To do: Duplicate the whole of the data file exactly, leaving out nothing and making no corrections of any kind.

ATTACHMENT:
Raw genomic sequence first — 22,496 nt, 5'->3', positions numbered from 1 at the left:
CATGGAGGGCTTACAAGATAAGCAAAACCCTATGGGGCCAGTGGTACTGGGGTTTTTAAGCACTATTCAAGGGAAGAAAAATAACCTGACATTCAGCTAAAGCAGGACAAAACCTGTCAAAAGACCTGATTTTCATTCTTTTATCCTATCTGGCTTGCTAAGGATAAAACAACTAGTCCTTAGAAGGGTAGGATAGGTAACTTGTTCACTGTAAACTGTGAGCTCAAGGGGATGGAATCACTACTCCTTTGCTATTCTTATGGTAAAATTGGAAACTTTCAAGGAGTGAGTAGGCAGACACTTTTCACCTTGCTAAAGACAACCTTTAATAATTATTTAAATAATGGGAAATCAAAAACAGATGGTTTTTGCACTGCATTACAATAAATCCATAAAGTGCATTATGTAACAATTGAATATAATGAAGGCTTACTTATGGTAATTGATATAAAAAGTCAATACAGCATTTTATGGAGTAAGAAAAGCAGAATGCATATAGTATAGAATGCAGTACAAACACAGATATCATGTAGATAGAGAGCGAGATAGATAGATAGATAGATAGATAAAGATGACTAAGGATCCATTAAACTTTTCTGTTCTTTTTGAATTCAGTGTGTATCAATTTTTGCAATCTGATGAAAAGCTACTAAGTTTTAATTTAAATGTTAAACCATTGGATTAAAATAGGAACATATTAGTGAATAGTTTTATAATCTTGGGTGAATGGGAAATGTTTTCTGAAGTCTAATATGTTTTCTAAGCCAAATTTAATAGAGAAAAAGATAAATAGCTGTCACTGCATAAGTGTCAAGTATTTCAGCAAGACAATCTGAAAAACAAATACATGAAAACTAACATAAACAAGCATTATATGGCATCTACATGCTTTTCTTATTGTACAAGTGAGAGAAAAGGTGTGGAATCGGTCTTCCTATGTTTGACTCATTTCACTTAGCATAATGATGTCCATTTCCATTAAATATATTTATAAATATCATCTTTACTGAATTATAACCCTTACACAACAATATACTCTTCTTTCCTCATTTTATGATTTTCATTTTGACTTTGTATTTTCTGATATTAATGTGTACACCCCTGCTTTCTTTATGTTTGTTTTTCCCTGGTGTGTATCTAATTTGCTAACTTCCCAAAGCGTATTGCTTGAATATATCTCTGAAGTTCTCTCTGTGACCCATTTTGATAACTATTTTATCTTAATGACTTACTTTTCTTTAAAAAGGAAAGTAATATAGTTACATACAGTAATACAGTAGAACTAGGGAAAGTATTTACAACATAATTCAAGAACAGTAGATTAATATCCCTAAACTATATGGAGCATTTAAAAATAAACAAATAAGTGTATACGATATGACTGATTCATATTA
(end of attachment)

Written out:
Raw genomic sequence first — 22,496 nt, 5'->3', positions numbered from 1 at the left:
CATGGAGGGCTTACAAGATAAGCAAAACCCTATGGGGCCAGTGGTACTGGGGTTTTTAAGCACTATTCAAGGGAAGAAAAATAACCTGACATTCAGCTAAAGCAGGACAAAACCTGTCAAAAGACCTGATTTTCATTCTTTTATCCTATCTGGCTTGCTAAGGATAAAACAACTAGTCCTTAGAAGGGTAGGATAGGTAACTTGTTCACTGTAAACTGTGAGCTCAAGGGGATGGAATCACTACTCCTTTGCTATTCTTATGGTAAAATTGGAAACTTTCAAGGAGTGAGTAGGCAGACACTTTTCACCTTGCTAAAGACAACCTTTAATAATTATTTAAATAATGGGAAATCAAAAACAGATGGTTTTTGCACTGCATTACAATAAATCCATAAAGTGCATTATGTAACAATTGAATATAATGAAGGCTTACTTATGGTAATTGATATAAAAAGTCAATACAGCATTTTATGGAGTAAGAAAAGCAGAATGCATATAGTATAGAATGCAGTACAAACACAGATATCATGTAGATAGAGAGCGAGATAGATAGATAGATAGATAGATAAAGATGACTAAGGATCCATTAAACTTTTCTGTTCTTTTTGAATTCAGTGTGTATCAATTTTTGCAATCTGATGAAAAGCTACTAAGTTTTAATTTAAATGTTAAACCATTGGATTAAAATAGGAACATATTAGTGAATAGTTTTATAATCTTGGGTGAATGGGAAATGTTTTCTGAAGTCTAATATGTTTTCTAAGCCAAATTTAATAGAGAAAAAGATAAATAGCTGTCACTGCATAAGTGTCAAGTATTTCAGCAAGACAATCTGAAAAACAAATACATGAAAACTAACATAAACAAGCATTATATGGCATCTACATGCTTTTCTTATTGTACAAGTGAGAGAAAAGGTGTGGAATCGGTCTTCCTATGTTTGACTCATTTCACTTAGCATAATGATGTCCATTTCCATTAAATATATTTATAAATATCATCTTTACTGAATTATAACCCTTACACAACAATATACTCTTCTTTCCTCATTTTATGATTTTCATTTTGACTTTGTATTTTCTGATATTAATGTGTACACCCCTGCTTTCTTTATGTTTGTTTTTCCCTGGTGTGTATCTAATTTGCTAACTTCCCAAAGCGTATTGCTTGAATATATCTCTGAAGTTCTCTCTGTGACCCATTTTGATAACTATTTTATCTTAATGACTTACTTTTCTTTAAAAAGGAAAGTAATATAGTTACATACAGTAATACAGTAGAACTAGGGAAAGTATTTACAACATAATTCAAGAACAGTAGATTAATATCCCTAAACTATATGGAGCATTTAAAAATAAACAAATAAGTGTATACGATATGACTGATTCATATTA